Mobile Drupal optimization results

Our responsive redesign has been a great improvement for metaltoad.com. I was still not entirely satisfied with the speed of our site, especially while waiting for my train at the busy Pioneer Square!

One of the major obstacles for mobile networks is lag, and so I set out to cut down the number of HTTP requests. By improving the site's stylesheets and scripts, I was able to eliminate a dozen extra requests. Results were validated with PhantomJS and the OS X Network Link Conditioner.

hook_js_alter

First, I applied the hook_js_alter and hook_css_alter described in an earlier blog. Taking it a step farther, I replaced Drupal's built-in jQuery with a copy from Google APIs, and tweaked the sort order to get the fewest possible groups. That took us from four scripts down to just one, and six stylesheets down to three (all, screen, and print).

Data URIs with Compass

Since we're using Dan's Boilerplate theme with Compass, another easy step was to use the compass inline-image() function to replace some of our small images. Six more requests were removed this way.

By replacing url("images/dotted-line.gif") with inline-image("dotted-line.gif"), the compiled CSS becomes:

background: transparent url('data:image/gif;base64,R0lGODlhAwABAIAAAP///zIyMiH5BAEHAAAALAAAAAADAAEAAAICDFAAOw==') repeat-x left top;

Compass automatically keeps the data URIs up-to-date if and when the image file changes. For me, this is a major advantage of using Compass – image optimizations can be integrated into the workflow, instead of only happening when the front-end dev has time and Wheaties to spare.

Did it work?

To measure the results, I needed a way to take repeated samples of the page load time. Refreshing the page a few times isn't going to give an accurate picture, given the relatively high deviation in load time. PhantomJS (a headless WebKit interface) fits the bill. By running the test with the OS X Network Link Conditioner enabled, we can simulate a lossy 3G network. The simulated link was 780/330 kbps, with a 100 millisecond delay and 1% packet loss.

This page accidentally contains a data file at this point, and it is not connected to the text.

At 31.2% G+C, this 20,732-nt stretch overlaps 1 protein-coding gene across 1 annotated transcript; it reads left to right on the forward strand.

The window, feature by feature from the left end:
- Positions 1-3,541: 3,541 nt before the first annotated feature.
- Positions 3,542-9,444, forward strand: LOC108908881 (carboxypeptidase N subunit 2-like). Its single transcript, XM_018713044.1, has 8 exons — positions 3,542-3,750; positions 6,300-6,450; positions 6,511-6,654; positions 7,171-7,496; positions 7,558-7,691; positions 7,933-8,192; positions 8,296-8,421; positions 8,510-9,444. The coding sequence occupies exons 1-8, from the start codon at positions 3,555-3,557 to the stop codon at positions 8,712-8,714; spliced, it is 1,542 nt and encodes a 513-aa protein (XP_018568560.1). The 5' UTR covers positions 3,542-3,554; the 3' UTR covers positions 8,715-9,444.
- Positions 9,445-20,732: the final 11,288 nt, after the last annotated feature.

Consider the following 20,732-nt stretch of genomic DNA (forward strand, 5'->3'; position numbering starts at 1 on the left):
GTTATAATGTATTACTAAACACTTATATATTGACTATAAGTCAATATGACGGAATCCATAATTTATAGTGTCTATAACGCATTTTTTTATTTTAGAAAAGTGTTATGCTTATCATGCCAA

The result? Average load time time dropped by 10%, and the upper quartile was cut by 20%!

graph of load time

Source code

/**
 * Implements hook_js_alter().
 */
function mtm_custom_js_alter(&$javascript) {
  if (user_is_anonymous()) {
    // Move Google Analytics up so it can't break groups.
    foreach ($javascript as $name => $script) {
      if ($script['type'] == 'inline' &&
        strstr($script['data'], '_gaq.push')) {
        $javascript[$name]['weight'] = -1000;
        $javascript[$name]['group'] = JS_LIBRARY;
      }
    }
 
    // Replace JQuery with the same version from Google's CDN.
    if (isset($javascript['misc/jquery.js'])) {
      $javascript['misc/jquery.js']['data'] =
        '//ajax.googleapis.com/ajax/libs/jquery/1.4.4/jquery.min.js';
      $javascript['misc/jquery.js']['type'] = 'external';
      $javascript['misc/jquery.js']['weight'] = -100;
    }
 
    uasort($javascript, 'mtm_custom_sort_css_js');
 
    $i = 0;
    foreach ($javascript as $name => $script) {
      $javascript[$name]['weight'] = $i++;
      $javascript[$name]['group'] = JS_DEFAULT;
      $javascript[$name]['every_page'] = FALSE;
    }
  }
}
 
/**
 * Implements hook_css_alter().
 */
function mtm_custom_css_alter(&$css) {
  if (user_is_anonymous()) {
    uasort($css, 'mtm_custom_sort_css_js');
    $i = 0;
    foreach ($css as $name => $style) {
      $css[$name]['weight'] = $i++;
      $css[$name]['group'] = CSS_DEFAULT;
      $css[$name]['every_page'] = FALSE;
    }
  }
}
 
/**
 * Custom sort order to optimize scripts and styles.
 */
function mtm_custom_sort_css_js($a, $b) {
  // Normalize the order of browser keys.
  if (isset($a['browsers'])) {
    ksort($a['browsers']);
    ksort($b['browsers']);
  }
 
  // Sort by integer weight values.  This allows explicit weights to break out
  // of a group, but the 0.001 automatically added to preserve insert order
  // cannot break a group.
  if ($return = ((int)$a['weight'] - (int)$b['weight'])) {
    return $return;
  }
  // Group common browsers together.
  elseif (isset($a['browsers']) && $return =
    strcmp(serialize($a['browsers']), serialize($b['browsers']))) {
    return $return;
  }
  // Group media types together.
  elseif (isset($a['media']) && $return = strcmp($a['media'], $b['media'])) {
    return $return;
  }
  // Finally, order by weight.  Multiply by 1000 to undo
  // the division in drupal_add_css.
  elseif ($return = ($a['weight'] * 1000 - $b['weight'] * 1000)) {
    return $return;
  }
  else {
    return 0;
  }
}

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About the Author

Dylan Tack, Director of Technology

Dylan is a software engineer with more than a decade of experience working with a wide variety of clients including the Linux Foundation, PBS, Habitat for Humanity, TV.com and the Emmys. His background includes training as an electrical engineer, but he became passionate about open source through his work with a university genetics lab.

Dylan is a proud member of the Drupal community, a member of the Drupal security team, and has extensive experience with Perl and Java. His other interests include computer security, embedded design, climbing, and brewing.

His latest talk at the Pacific Northwest Summit was titled: "Drupal Security for People Who Don't Care".